Equity at Iowa 2017 Reboot

I haven’t posted here in a long time. I am going to try to make short posts about various projects I am working on for my own records (so the expected audience is simply future me). If anyone else finds anything of interest, that will be a bonus.

Yesterday I had time to get back to working with salary information (from https://www.legis.iowa.gov/publications/fiscal/salaryBook) for Equity at Iowa. Previously I had added the job categories and classifications (with vlookups) using the information on the University’s human resources site (https://hr.uiowa.edu/pay/merit-plan and https://hr.uiowa.edu/professional-pay for salary ranges and https://hr.uiowa.edu/pay/merit and https://hr.uiowa.edu/professional-pay/classifications-by-pay-level for the pay level for each job classification). I pulled this information last year as well.

I would like gather this information from previous years as well to better trace how pay ranges have (or haven’t) increased over time. The HR website changed so it took longer to track down on the Internet Archive than I first expected/ Merit information was here http://www.uiowa.edu/hr/classcomp/pay/index.html. Prior to this, the URL was http://www.uiowa.edu/~hrpersvc/classpay.html. Unfortunately, IA did not capture the PDFs for 2005 & 2006 and the site was not archived from 2002-2004. If I want the missing information, I will need to request it from HR. I am particularly interested in how library assistant salary ranges and librarian salary ranges have changed across time.

Last year I used directory information match faculty members with departments and colleges. This year I used information from the general catalog. This data includes all the departments when people are in more than one. It also includes the year a faculty member started and the year of their current appointment, as well as degree dates and conferring institutions. We will parse this data in the coming year to see what else we can learn. This data needs to be split into appropriate columns to make use of it. The names also need to be formulated in such a way as to match the salary information. I need to extract this information from the PDFs for previous years in our repository so that we can better see changes across time.

Book to spreadsheet part 2

A few months back I posted a process for turning a simple book into a spreadsheet . Over the summer, a student completed the work in ABBYY Finereader, so I recently output the content as csv and went through the whole process.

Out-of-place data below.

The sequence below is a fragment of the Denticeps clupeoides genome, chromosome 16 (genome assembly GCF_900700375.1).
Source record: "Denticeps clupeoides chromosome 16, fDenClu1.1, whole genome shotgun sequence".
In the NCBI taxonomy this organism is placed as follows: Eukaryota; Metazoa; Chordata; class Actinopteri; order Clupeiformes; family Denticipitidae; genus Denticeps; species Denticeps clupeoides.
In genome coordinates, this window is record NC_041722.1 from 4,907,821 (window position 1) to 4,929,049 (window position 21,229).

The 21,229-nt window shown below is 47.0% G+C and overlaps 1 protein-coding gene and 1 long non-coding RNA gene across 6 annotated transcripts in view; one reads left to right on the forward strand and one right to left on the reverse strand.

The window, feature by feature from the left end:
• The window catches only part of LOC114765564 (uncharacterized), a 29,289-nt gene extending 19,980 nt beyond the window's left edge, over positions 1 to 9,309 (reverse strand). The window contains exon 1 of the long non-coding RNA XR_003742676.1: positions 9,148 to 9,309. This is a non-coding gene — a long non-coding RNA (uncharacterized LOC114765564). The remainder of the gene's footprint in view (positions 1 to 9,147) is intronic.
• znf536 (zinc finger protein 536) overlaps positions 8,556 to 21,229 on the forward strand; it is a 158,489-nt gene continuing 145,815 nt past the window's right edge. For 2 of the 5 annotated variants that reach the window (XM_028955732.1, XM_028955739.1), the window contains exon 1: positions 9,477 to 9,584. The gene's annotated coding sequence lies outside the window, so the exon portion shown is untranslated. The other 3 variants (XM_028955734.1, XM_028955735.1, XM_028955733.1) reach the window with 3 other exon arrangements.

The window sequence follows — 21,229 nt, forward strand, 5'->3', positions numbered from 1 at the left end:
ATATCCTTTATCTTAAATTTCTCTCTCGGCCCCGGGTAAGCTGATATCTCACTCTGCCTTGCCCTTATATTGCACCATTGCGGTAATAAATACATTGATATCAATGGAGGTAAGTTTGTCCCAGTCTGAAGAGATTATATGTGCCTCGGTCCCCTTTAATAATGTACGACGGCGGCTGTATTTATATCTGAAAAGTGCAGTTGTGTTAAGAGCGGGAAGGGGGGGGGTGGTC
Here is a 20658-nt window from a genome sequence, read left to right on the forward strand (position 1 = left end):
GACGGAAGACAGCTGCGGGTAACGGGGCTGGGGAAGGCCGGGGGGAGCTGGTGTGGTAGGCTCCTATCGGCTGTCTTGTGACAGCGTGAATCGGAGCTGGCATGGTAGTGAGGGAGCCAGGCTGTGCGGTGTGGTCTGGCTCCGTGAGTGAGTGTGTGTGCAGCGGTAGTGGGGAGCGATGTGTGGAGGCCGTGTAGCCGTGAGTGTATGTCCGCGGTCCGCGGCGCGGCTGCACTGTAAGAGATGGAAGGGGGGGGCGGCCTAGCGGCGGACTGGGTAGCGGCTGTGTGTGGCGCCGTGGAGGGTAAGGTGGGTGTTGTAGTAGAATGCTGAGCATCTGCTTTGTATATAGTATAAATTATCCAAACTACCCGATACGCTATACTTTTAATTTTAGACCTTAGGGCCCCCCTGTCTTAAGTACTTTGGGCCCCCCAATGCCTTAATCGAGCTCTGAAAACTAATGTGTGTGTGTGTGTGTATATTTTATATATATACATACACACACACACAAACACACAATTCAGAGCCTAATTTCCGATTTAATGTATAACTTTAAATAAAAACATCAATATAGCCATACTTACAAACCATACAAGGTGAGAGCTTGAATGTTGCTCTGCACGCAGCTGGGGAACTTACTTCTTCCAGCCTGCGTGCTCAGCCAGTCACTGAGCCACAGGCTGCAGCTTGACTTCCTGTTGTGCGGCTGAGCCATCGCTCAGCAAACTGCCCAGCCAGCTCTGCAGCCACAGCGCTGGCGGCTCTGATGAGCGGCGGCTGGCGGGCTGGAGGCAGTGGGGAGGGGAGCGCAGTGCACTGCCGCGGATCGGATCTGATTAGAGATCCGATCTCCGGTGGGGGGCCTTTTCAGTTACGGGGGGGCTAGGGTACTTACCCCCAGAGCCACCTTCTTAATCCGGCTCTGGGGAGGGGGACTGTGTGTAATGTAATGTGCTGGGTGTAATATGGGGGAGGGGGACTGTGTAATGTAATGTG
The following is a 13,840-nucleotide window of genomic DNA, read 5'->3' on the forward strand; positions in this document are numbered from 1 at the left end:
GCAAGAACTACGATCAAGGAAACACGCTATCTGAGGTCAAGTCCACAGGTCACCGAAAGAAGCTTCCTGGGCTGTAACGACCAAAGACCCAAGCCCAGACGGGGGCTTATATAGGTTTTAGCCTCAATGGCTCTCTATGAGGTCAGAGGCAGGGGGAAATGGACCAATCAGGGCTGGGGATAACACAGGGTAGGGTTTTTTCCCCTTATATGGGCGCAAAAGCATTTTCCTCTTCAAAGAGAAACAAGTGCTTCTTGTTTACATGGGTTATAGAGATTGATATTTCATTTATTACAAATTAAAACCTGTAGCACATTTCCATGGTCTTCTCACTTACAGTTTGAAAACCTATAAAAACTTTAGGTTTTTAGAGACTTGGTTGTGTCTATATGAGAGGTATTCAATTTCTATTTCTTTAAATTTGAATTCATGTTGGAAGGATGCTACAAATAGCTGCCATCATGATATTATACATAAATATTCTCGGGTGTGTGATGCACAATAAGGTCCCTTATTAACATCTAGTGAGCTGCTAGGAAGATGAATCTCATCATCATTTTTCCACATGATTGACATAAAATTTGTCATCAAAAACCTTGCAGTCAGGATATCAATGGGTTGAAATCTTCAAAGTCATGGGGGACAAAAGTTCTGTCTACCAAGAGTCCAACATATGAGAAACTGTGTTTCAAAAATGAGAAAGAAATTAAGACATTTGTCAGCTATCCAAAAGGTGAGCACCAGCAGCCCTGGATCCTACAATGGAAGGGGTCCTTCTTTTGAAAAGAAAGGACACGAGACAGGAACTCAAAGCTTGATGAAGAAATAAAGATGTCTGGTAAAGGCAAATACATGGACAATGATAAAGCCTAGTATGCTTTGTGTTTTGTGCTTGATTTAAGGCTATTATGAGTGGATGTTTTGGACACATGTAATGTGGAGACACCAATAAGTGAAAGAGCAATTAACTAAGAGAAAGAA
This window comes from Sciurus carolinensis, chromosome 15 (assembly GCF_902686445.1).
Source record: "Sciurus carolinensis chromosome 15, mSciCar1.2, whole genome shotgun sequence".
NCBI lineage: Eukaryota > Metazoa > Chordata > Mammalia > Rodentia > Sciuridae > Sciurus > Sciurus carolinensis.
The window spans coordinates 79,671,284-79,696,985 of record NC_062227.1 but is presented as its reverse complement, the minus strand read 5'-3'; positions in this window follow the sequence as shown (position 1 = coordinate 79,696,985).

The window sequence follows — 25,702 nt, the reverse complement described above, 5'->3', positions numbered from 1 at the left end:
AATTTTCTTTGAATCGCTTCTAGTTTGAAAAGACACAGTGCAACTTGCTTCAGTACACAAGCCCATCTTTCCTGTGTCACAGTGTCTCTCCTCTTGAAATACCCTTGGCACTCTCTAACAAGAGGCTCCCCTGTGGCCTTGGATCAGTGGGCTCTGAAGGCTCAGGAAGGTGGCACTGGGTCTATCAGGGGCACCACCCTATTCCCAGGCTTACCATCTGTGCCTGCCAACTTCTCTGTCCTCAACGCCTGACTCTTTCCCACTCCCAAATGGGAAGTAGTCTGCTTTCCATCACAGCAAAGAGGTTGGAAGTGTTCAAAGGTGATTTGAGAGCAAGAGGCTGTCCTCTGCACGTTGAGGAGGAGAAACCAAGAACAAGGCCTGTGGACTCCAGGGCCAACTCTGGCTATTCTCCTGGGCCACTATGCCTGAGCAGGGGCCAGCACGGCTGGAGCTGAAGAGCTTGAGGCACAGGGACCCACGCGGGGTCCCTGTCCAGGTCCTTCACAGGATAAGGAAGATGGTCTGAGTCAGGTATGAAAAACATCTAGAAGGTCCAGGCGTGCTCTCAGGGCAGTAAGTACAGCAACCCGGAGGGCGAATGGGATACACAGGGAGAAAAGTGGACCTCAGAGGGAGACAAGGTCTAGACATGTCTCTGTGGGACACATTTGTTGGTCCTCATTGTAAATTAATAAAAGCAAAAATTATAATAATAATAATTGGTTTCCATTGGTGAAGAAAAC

In my mockup, I thought  could identify the subjects by looking for the short entries.  This failed in actual practice because some entries were very short.

23

HOSPITAL ADMINISTRATION

23

KAREL, LEON C. Israfel.

23

MEDICINE: OPHTHALMOLOGY

My revised approach was to look for items that were in all capitals, using

=EXACT(UPPER(E1),E1)

The full data also included a page break for masters’ theses and an addenda.  I omitted the page identifying the beginning of the doctoral dissertations. I moved these labels to the last column and added doctoral at the beginning, and filled the values down.

The full data also had a small number of see references, which I removed.

The next step was to match the entries for 1900-1923 to the data we had pulled from our catalog and which we had used to create entries in our repository and to form the basis of our scanning list. The book has subject categories which we want to connect to our subject series for etds when possible. One step in this was to copy all the subjects to a new sheet and then remove duplicates, leaving us with 113 terms to map to the repository disciplines and our etd subseries.

The more difficult process was to match the data from specific records in the IR/catalog with items from the book. I say more difficult because I needed to construct a match point, which included a bit more analysis of the data.

Entries in the book are formatted like this:

THOMAS, SIMEON E. Federal legislation concerning alcoholic spirits, 1789-1860.

First, I split the last name using

=LEFT(D7,FIND(“,”,D7)-1).

This worked quite well. This formula finds the position of the first comma in D7 and then takes the left most characters, using the position of the comma less 1.

Next I wanted to find the first name/middle name and the title.  This did not work as easily due to periods in initials. I cleaned up the data in the spreadsheet because I was doing a demo. Given the way I eventually matched items, this was probably an unnecessary step overall. I used the same concept to find everything right of the first period to identify the title.